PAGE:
Sisterhood Blog

About That Heidi Klum Post

By Rebecca Honig Friedman

  • Print
  • Share Share

Given the controversy over my recent “Project Runway” post, which generated a torrent of angry comments, I have been given the opportunity to respond here.

First I want to clarify (listen up, Tablet) that I do not think Heidi Klum is a Nazi. My point was not to attack Klum but to acknowledge the associations that I, the granddaughter of Holocaust survivors, sometimes have — politically incorrect as they are — between ordinary Germans and Nazis. I’m not one who avoids German products, or German people for that matter. But after years of Holocaust education, if we can call it that, certain images and stereotypes have been so ingrained that I can’t help but think of them, and I don’t think I’m alone in that.

Sixty-five years after World War II, the relationship between contemporary Germans and Jews, and the residual impact of the Holocaust on Jews today, isn’t something I hear talked about much anymore, and so I felt it was worth bringing up for discussion. My attempt at doing this in a humorous way proved, by the reaction of many readers, to fail. Instead of provoking discussion, the post just provoked anger and resentment, and charges that I am a racist and “need help.” I don’t think either are true (and I thank Tablet’s Sara Ivry for allowing that I seem like “a reasonable, nice gal”), but I concede I may have gone out too far on a limb that was too thin to hold my weight.

Yes, my comparisons of Klum to a Nazi were ridiculous, but that was my point. I have to take some responsibility for why so many readers missed that point, yet I have heard privately from others who got it and identified with it. So I’m not sorry that I brought it up.

Frankly, I was a bit shocked at the reaction to my post. While I did hope the post would generate discussion, even heated discussion, I never anticipated the extreme offense that some readers would take to it and the level of anger it would cause among commenters. Provoking discussion, even about uncomfortable subjects, is the point of this blog as I understand it, so I hope that I have cleared the air, and maybe generated some of that discussion I initially hoped for.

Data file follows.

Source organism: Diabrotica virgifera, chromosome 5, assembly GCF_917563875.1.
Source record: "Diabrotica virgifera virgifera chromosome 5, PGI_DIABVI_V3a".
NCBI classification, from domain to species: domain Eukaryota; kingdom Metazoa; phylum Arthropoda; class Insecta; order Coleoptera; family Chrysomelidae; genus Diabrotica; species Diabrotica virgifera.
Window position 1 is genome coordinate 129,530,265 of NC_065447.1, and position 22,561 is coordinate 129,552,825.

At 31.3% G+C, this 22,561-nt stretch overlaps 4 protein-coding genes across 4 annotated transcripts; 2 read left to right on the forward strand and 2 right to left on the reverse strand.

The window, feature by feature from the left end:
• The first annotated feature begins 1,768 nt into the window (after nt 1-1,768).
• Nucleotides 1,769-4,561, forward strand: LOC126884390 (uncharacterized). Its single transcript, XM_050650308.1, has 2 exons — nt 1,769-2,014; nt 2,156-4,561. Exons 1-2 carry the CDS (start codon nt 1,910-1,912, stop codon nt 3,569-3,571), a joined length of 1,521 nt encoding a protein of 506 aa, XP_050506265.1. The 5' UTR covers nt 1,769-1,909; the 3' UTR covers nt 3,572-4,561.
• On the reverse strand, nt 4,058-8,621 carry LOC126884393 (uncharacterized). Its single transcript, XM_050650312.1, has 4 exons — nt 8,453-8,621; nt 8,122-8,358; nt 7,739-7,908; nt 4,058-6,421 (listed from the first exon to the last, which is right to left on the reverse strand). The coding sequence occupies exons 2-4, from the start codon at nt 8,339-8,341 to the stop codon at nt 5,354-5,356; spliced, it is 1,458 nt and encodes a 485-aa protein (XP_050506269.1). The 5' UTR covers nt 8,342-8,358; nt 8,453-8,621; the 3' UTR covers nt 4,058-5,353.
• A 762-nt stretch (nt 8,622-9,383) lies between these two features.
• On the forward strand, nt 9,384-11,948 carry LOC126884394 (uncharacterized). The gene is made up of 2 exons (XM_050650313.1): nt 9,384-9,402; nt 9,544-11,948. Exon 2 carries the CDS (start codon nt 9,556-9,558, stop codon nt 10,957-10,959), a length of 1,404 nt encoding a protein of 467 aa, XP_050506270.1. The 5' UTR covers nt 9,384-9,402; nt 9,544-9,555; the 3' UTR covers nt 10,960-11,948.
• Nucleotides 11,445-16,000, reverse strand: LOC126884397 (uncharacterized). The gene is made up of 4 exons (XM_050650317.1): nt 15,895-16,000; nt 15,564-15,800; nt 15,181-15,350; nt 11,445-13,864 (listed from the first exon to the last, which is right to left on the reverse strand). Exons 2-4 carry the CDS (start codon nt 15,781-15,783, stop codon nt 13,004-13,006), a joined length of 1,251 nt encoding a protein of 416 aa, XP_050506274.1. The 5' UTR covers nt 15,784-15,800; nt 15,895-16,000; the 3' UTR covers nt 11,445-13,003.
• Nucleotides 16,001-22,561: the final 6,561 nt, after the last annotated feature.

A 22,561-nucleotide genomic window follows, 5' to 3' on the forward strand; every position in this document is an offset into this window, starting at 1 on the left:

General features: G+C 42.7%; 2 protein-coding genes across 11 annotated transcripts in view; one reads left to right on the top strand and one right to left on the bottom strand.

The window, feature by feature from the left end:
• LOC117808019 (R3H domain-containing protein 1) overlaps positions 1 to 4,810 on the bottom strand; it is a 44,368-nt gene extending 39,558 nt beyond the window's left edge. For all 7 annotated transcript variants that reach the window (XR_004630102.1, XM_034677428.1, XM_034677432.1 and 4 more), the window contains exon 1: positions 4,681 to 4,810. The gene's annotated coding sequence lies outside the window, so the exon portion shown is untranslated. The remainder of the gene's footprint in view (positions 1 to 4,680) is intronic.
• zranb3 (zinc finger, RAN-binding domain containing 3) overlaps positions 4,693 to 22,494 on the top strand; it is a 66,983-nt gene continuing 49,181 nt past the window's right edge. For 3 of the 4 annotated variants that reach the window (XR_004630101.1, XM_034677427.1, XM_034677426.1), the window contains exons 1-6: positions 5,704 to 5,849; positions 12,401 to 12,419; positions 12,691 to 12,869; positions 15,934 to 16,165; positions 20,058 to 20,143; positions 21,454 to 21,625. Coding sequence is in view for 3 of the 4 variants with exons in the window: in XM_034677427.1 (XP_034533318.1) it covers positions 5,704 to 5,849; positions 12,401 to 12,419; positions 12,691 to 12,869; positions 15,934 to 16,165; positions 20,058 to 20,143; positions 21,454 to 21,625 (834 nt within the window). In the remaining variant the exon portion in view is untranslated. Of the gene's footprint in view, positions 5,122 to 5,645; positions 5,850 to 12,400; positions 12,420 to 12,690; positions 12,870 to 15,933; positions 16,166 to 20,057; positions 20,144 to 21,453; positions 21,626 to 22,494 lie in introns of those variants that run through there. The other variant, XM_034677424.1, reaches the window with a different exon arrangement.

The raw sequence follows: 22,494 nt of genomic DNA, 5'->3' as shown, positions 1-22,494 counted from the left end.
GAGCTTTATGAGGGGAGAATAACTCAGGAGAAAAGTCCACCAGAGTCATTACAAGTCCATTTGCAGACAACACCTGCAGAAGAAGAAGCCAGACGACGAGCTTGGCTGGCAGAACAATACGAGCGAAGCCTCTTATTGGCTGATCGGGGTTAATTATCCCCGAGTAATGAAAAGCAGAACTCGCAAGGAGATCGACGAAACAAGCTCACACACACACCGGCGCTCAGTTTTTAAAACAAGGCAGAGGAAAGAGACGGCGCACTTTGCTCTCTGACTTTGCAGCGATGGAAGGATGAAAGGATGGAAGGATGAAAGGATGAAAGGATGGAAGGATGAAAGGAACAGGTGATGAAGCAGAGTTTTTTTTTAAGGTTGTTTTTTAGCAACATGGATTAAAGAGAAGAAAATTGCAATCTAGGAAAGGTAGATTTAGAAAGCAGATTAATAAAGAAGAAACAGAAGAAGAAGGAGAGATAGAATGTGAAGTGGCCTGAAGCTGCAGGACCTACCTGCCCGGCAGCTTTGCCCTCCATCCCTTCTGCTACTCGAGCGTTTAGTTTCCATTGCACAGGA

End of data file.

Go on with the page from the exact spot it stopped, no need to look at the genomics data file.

And for the record, I will be watching “Project Runway” tomorrow night. Shoot me an email if you want to compare notes.


Permalink | | Share | Email | Print | Filed under: Project Runway, Heidi Klum

The Jewish Daily Forward welcomes reader comments in order to promote thoughtful discussion on issues of importance to the Jewish community. In the interest of maintaining a civil forum, The Jewish Daily Forwardrequires that all commenters be appropriately respectful toward our writers, other commenters and the subjects of the articles. Vigorous debate and reasoned critique are welcome; name-calling and personal invective are not. While we generally do not seek to edit or actively moderate comments, our spam filter prevents most links and certain key words from being posted and The Jewish Daily Forward reserves the right to remove comments for any reason.


Comments
KXB Tue. Nov 3, 2009

"So I’m not sorry that I brought it up."

Please, stop digging.

sd Wed. Nov 4, 2009

"My point was not to attack Klum but to acknowledge the associations that I, the granddaughter of Holocaust survivors, sometimes have — politically incorrect as they are — between ordinary Germans and Nazis."

Many of us are also grandchildren of Holocaust and WWII survivors and realize those stereotypes are ingrained. But that doesn't allow you the wholly disrespectful comparison you raised. Heidi Klum, of all people. The woman who married the blackest of men and with whom she has three biological children (yeah, I wrote that on the post that was deleted).

Jennifer Wed. Nov 4, 2009

Thanks for your explanation. I read this and then thought about what my response would be. Here's what I think.

If Jews around the world are asking for the end of the overwhelming proliferation of Nazi imagery, then we as Jews should also follow suit. Regardless of what our personal family histories are, comparing someone to a Nazi isn't right.